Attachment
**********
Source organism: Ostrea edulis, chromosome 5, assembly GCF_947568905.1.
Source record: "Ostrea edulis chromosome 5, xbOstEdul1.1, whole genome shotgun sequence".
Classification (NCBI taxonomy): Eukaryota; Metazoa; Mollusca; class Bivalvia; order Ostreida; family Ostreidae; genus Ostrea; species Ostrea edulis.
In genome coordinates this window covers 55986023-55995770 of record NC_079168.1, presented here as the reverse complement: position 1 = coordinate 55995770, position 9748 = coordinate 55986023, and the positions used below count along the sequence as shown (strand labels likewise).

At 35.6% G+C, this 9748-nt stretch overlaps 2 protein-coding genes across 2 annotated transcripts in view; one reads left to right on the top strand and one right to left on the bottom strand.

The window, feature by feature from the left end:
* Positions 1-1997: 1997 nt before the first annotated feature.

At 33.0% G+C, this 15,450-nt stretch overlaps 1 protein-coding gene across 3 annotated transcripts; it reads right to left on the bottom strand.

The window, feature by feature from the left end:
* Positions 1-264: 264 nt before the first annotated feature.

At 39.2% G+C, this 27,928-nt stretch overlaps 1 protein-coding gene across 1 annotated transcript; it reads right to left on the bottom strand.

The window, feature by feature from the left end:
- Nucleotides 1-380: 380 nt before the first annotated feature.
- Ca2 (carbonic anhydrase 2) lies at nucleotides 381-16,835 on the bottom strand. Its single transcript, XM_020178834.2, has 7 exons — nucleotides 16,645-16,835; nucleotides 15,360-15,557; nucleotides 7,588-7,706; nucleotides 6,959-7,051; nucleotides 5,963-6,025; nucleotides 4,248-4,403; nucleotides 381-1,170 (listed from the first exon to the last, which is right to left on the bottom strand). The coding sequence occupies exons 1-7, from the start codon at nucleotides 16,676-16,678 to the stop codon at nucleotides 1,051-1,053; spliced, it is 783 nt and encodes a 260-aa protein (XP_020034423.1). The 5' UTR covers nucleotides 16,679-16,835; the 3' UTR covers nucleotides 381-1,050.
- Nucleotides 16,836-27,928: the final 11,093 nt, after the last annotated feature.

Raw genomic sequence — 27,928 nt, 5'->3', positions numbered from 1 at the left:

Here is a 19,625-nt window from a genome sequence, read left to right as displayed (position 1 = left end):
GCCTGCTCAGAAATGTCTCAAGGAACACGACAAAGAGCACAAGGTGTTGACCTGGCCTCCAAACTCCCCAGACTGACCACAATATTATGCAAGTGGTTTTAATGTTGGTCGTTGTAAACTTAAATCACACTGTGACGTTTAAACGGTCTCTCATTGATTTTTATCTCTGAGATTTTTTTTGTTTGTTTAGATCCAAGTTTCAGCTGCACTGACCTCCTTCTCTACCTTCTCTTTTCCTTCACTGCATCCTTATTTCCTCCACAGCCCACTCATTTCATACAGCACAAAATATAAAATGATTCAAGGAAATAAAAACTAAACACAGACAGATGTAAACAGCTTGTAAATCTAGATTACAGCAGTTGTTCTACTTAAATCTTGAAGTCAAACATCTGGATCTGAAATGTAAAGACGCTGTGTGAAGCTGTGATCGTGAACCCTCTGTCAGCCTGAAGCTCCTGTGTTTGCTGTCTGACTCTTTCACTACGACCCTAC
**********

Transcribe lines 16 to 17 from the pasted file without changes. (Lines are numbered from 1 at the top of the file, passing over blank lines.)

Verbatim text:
Raw genomic sequence — 27,928 nt, 5'->3', positions numbered from 1 at the left:

Here is a 19,625-nt window from a genome sequence, read left to right as displayed (position 1 = left end):